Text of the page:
EQUUS - - Equus - By Court­ney Graf

Iwas not one of those priv­i­leged young rid­ers who com­peted at shows with a horse of my own that I could ride when­ever I wanted. No, my time in the sad­dle was lim­ited to a sin­gle les­son each week, and al­ways on a school horse.

I do un­der­stand now, and ap­pre­ci­ate, how big a com­mit­ment it was for my par­ents to grant me even the one les­son per week. But any ex­tra rides I wanted had to be earned. That might mean hours of clean­ing tack and muck­ing stalls or spend­ing my en­tire Sun­days help­ing the younger chil­dren tack and un­tack their horses. I cher­ished ev­ery ad­di­tional ride.

The best part was get­ting to know the school horses. Ev­ery les­son barn, it seems, has a sim­i­lar cast of characters: the lazy one no one can get to go for­ward; the ornery one who knows ex­actly how to send a child fly­ing; the wild one who spooks at the same spot on the rail each and ev­ery day.

At my child­hood barn we had Pokey, who re­ally did go as slow as pos­si­ble. Sy­bil truly had 12 per­son­al­i­ties, and you never knew which one you would meet on a given day. Let your at­ti­tude turn sour, and Pop­tart would launch you out of the sad­dle. It might have taken eight lessons to fi­nally get Bob to can­ter, but you’d have such a won­der­ful feel­ing of ac­com­plish­ment once you’d achieved that goal.

Each of these horses and ponies taught me some­thing dif­fer­ent. Now, look­ing back, I re­al­ize that I owe much of my suc­cess in adult­hood to those won­der­ful horses. Here are just three of the skills I learned from them:

Ad­just to un­ex­pected set­backs. If my school horse turned up lame the day be­fore the show, I was able to con­fi­dently ride any other horse avail­able to me. When you work hard for some­thing in your life, it is so re­ward­ing when you fi­nally achieve it. Yet so of­ten life does not go as we’d planned---so we need to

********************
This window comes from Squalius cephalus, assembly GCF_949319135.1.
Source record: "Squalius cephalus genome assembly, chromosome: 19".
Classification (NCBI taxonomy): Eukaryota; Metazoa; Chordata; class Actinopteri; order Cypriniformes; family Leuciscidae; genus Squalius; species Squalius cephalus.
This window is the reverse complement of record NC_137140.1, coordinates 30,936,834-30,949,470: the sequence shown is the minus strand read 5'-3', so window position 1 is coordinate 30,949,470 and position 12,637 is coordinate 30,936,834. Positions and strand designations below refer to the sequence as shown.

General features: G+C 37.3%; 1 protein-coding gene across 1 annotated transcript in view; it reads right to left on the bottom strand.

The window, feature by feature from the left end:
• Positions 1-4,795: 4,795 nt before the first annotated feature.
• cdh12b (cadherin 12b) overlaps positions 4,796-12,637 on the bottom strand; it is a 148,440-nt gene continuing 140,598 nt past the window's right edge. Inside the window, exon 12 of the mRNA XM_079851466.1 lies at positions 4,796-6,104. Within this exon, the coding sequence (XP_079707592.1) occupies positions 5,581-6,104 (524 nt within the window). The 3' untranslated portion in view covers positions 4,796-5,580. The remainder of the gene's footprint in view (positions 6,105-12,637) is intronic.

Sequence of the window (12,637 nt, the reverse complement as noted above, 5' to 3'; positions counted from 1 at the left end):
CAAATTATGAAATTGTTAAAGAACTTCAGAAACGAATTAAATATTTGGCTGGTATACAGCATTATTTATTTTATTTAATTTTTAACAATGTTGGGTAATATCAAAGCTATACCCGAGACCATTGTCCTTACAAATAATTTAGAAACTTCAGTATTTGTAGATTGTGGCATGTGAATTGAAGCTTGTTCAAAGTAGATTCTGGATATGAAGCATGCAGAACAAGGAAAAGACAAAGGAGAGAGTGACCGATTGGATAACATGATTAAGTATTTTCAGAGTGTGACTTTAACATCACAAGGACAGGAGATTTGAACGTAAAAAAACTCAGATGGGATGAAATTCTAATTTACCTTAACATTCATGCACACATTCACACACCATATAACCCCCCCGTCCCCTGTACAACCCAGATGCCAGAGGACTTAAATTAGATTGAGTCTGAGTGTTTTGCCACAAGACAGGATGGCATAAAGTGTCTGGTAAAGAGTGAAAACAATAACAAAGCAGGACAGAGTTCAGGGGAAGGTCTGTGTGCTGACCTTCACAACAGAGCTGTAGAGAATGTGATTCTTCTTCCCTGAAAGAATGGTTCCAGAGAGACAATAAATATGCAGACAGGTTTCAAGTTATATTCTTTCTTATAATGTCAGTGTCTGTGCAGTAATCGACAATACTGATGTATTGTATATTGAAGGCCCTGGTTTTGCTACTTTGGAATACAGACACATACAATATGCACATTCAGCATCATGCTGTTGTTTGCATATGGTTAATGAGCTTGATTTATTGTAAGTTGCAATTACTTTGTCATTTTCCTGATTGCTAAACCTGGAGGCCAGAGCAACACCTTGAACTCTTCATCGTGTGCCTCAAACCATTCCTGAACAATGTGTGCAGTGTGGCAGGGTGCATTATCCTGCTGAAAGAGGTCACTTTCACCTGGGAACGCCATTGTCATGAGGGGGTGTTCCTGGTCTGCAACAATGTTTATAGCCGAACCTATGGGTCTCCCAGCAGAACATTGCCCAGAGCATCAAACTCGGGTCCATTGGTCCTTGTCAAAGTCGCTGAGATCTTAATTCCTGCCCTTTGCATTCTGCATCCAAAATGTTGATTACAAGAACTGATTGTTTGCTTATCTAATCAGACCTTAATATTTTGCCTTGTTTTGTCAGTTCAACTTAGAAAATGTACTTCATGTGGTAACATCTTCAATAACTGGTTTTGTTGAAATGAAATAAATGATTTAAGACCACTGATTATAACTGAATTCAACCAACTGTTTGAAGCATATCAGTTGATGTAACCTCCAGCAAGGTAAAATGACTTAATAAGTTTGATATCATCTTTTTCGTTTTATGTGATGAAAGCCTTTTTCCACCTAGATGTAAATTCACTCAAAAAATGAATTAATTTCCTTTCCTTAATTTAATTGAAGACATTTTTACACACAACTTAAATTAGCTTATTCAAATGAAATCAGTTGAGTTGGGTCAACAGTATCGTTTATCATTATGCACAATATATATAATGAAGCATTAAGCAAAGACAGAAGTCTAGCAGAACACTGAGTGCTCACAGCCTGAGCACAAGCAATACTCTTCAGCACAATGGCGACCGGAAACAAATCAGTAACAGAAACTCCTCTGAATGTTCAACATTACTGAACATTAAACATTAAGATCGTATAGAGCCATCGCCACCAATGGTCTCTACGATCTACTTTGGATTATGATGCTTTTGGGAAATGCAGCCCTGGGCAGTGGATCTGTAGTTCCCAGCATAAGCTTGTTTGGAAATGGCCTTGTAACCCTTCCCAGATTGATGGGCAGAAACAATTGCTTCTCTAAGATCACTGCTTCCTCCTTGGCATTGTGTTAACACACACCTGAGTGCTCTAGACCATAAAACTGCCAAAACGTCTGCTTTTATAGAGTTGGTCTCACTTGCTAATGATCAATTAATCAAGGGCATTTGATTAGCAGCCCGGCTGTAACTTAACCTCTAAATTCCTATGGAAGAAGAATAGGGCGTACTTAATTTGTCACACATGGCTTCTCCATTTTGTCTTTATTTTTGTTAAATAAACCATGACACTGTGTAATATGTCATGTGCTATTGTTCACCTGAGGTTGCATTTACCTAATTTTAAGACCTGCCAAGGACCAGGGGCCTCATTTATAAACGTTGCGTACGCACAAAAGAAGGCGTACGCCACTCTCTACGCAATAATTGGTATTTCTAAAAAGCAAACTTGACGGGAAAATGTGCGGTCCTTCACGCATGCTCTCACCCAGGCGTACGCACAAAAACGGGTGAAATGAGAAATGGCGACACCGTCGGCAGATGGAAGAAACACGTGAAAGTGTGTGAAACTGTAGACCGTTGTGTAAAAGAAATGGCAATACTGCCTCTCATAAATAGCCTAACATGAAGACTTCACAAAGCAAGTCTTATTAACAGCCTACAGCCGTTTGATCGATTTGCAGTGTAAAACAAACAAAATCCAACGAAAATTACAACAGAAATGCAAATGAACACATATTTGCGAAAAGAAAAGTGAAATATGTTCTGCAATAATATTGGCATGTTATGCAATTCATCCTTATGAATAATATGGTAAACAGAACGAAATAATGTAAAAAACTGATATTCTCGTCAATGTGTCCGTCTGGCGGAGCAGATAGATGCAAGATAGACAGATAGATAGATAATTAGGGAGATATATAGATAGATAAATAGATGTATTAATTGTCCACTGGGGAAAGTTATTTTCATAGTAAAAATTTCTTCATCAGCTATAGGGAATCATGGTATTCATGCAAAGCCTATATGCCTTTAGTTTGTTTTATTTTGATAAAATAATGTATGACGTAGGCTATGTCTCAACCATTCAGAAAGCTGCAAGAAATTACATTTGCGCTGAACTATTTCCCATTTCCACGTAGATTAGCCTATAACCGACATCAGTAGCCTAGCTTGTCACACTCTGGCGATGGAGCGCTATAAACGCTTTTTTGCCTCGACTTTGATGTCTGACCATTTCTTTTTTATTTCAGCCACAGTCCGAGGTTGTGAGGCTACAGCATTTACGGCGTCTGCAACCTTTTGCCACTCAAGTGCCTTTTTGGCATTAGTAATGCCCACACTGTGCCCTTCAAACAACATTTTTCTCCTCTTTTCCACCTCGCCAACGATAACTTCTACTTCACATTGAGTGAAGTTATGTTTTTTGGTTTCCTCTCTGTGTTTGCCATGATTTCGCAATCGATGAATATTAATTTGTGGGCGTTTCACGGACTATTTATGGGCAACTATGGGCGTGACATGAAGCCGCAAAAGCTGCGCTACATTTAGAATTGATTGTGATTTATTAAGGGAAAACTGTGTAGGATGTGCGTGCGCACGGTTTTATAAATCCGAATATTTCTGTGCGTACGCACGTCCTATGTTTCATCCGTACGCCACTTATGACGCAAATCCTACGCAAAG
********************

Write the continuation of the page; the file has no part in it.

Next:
SPE­CIAL: The pony, Mowgli, wasn’t part of her barn’s rid­ing pro­gram, but Court­ney Graf val­ued her time with him just the same.

learn to just roll with the changes and take what life gives you. Keep it pos­i­tive. I started in­struct­ing straight out of high school. I did not have the most show ex­pe­ri­ence. My re­sume was not im­pres­sive. But I was able to ride any horse given to me. I could ride through the bucks, the stops and the spooks with a smile on my face. No one can teach you how to reg­u­late your emo­tions bet­ter than a school horse. Let your­self be scared and you will scare your horse. Be flex­i­ble.

There is no one right way to do any­thing. An ap­proach to com­mu­ni­cat­ing that works per­fectly for one horse might com­pletely con­fuse another. This is not be­cause they are stub­born, lazy or ornery. All be­hav­ior is com­mu­ni­ca­tion---and we all com­mu­ni­cate in dif­fer­ent ways. It is our job to learn the best way to com­mu­ni­cate with each horse. I have worked with youth for my en­tire pro­fes­sional ca­reer, and this prin­ci­ple could not be truer for chil­dren as well.

And so, I’d like to of­fer a word of ad­vice to all the show rid­ers out there: Next time you take a les­son, try a school horse. You may not be able to main­tain perfect form the whole ride. You will not get to prac­tice your most ad­vanced rid­ing skills. You will not jump the big­gest jumps. But you just might ex­pe­ri­ence some­thing price­less.

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